Snowmass trail talks: There is no poop fairy
Special to the Snowmass Sun
Editor’s note: The Snowmass Sun and the town of Snowmass Parks and Trails Department have partnered to launch “Trail Talks,” a bi-weekly series that will explore trail issues, etiquette and rules for shared trail-use in the village.
Spring is here and green is peaking through the last remaining snow piles. By green I’m not referring to that emergent grass or tulips, but the unsightly smelly, withered, deteriorating poop bags.
One of our biggest complaints here at the town of Snowmass Village is, “Why do people leave those bags along the trail?”
I’m not certain why pet owners leave those foul smelling piles, or even worse, the plastic bags for all of us to see four months later.
Maybe they think dog poop is natural, or their four-legged friend had to poo twice, perhaps a poop fairy will graciously pick up after their pet, oops, maybe they forgot a bag or didn’t want to carry it out on their daily adventure.
Dog poop is a major contributor to stormwater pollution.
Rain and melting snow flows across yards, down trails, etc. on its way to creeks via our streets and storm water drains. Dog poop contains bacteria and is high in nitrogen and phosphorus (nutrients that negatively affect our waters).
Pets and urban wildlife are major sources of water contamination because pet waste contains harmful bacteria and parasites. Dog feces can contain fecal coliform bacteria, which can spread diseases like giardia, salmonella, and campylobacter that cause serious illness in humans.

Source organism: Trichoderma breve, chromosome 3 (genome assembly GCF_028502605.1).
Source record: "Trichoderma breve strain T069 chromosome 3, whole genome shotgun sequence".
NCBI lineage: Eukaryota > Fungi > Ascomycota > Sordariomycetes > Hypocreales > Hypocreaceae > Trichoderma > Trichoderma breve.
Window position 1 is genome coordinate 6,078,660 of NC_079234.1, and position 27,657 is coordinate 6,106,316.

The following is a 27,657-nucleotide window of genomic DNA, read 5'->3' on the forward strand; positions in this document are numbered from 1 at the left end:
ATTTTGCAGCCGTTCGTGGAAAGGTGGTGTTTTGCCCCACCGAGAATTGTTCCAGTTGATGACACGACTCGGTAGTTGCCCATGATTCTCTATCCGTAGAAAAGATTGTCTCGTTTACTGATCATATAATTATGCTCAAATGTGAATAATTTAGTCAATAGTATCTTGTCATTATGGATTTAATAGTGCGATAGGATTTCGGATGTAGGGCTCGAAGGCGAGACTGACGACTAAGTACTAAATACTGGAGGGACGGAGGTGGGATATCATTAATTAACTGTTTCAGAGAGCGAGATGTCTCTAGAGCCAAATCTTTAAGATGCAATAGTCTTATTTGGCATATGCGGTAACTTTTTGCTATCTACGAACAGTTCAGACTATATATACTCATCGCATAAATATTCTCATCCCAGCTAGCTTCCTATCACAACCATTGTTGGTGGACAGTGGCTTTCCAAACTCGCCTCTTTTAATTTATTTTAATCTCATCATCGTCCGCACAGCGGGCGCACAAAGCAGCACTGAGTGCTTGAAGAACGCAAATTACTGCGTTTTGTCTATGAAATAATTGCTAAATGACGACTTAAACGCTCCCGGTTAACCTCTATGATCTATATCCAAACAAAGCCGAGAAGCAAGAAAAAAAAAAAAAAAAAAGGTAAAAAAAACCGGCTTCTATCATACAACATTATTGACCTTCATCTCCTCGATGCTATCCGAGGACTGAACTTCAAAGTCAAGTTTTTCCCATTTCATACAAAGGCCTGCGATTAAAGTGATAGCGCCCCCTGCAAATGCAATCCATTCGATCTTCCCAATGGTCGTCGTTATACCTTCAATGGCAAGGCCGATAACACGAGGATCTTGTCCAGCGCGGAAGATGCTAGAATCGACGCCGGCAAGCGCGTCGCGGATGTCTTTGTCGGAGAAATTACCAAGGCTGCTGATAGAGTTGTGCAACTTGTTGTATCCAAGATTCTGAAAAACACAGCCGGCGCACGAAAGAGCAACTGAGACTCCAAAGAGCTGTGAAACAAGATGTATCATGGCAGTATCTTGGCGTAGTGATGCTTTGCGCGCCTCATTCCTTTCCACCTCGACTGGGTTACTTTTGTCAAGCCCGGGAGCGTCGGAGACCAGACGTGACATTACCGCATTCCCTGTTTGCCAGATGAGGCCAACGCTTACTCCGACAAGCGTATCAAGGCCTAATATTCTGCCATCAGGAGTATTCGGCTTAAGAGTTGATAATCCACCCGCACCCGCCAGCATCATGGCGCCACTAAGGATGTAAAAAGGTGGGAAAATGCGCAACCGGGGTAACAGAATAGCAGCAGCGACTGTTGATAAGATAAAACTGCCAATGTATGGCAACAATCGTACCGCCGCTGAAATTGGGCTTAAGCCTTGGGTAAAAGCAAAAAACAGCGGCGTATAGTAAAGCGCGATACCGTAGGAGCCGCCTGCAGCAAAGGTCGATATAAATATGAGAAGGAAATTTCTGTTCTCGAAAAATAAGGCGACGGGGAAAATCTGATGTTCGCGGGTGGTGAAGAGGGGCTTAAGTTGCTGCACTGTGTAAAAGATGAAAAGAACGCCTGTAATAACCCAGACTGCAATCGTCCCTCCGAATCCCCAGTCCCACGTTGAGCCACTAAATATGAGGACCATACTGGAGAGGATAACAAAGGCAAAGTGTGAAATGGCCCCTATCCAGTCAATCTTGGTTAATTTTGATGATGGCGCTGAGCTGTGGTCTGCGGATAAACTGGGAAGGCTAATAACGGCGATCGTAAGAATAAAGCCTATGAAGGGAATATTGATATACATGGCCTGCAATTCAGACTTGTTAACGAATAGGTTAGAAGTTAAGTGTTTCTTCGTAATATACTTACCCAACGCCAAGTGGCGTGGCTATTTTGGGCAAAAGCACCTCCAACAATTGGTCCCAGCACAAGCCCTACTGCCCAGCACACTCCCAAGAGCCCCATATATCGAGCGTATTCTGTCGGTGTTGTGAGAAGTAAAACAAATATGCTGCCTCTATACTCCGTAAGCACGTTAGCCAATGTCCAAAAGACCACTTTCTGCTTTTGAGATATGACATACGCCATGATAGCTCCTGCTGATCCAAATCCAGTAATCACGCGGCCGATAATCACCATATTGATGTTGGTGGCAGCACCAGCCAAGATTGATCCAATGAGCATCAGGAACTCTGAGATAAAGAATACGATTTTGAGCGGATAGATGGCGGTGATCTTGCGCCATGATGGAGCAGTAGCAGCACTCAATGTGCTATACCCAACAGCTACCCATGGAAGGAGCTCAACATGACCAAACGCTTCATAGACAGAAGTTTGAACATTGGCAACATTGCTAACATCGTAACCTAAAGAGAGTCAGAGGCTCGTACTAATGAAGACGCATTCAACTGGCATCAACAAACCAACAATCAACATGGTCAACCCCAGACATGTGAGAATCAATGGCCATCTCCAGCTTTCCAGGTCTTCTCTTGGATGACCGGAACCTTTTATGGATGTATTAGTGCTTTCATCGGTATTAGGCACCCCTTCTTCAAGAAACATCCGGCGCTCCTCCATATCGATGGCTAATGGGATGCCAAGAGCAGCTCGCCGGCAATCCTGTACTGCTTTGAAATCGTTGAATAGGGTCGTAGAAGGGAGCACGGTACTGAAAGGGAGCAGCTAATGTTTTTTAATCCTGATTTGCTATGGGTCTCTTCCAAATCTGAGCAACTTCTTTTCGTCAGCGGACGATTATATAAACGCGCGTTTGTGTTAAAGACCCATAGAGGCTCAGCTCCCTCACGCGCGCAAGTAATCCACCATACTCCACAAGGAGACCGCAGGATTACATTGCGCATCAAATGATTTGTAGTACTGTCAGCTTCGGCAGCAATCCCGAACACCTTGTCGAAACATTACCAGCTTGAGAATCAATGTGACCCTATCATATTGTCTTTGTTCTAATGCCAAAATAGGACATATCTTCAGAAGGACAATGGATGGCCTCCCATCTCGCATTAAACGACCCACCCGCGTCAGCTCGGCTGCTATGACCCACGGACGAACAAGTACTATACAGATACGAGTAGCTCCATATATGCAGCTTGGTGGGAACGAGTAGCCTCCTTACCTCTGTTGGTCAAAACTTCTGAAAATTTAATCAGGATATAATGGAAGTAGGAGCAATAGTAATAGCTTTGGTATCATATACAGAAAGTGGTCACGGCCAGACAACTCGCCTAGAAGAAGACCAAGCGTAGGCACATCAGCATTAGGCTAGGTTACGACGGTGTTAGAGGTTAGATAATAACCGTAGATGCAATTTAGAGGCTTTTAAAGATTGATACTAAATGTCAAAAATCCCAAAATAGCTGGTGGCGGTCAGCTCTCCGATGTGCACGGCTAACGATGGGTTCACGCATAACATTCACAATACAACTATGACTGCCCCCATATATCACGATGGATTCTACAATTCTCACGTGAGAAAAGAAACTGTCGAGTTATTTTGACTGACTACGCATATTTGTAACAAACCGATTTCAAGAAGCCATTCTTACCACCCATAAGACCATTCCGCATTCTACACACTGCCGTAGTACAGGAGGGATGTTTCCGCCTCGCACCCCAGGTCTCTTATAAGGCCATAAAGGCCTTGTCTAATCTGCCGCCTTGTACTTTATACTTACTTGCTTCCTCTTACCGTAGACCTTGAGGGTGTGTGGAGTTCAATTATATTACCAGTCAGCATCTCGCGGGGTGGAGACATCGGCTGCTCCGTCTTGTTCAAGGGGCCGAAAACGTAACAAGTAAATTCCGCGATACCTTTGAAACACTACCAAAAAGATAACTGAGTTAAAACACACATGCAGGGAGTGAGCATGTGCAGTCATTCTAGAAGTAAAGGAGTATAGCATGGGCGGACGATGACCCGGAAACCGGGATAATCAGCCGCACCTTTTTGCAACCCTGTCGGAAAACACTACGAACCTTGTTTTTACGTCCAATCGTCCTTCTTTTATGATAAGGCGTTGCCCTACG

The Parks Recreation and Trails Department spends thousands of dollars on supplies and maintenance for poop stations because picking up your pet’s waste is required by town ordinance. We value this ordinance as it is an important way to help preserve our environment and prevent the spread of disease. What is the ordinance?
Sec. 7-82: Animal litter prohibited.
Any owner of any animal shall promptly, and in a public place immediately, pick up, remove and dispose of in a sanitary fashion any and all animal litter attributable to such animal. (Ord. 3-1992 §2; Ord. 4-1999 §1)
This rule applies year-round; snow on the ground does not mean that you should leave the solid waste behind. Yes, we know that it is gross to pick up dog poop but it is part of your responsibility as a dog owner. Please respect your neighbors and take responsibility for your dog’s solid waste. Failure to pick up and properly dispose of your pet’s waste may result in a $25 fine. The Town has placed 18 poop pick-up stations in select locations, but it is always a good idea to tie an extra grocery bag to your dog’s leash before leaving your house just in case.
For any questions regarding Animal Services, contact 970-923-5330; for trails issues, call the Parks and Trails manager at 970-922-2249.
To view all domestic ordinances, check out our website http://www.tosv.com/DocumentCenter/View/17.
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Scott and Beau Toepfer see outdoor stewardship as an act of preservation — and a way to earn some good karma.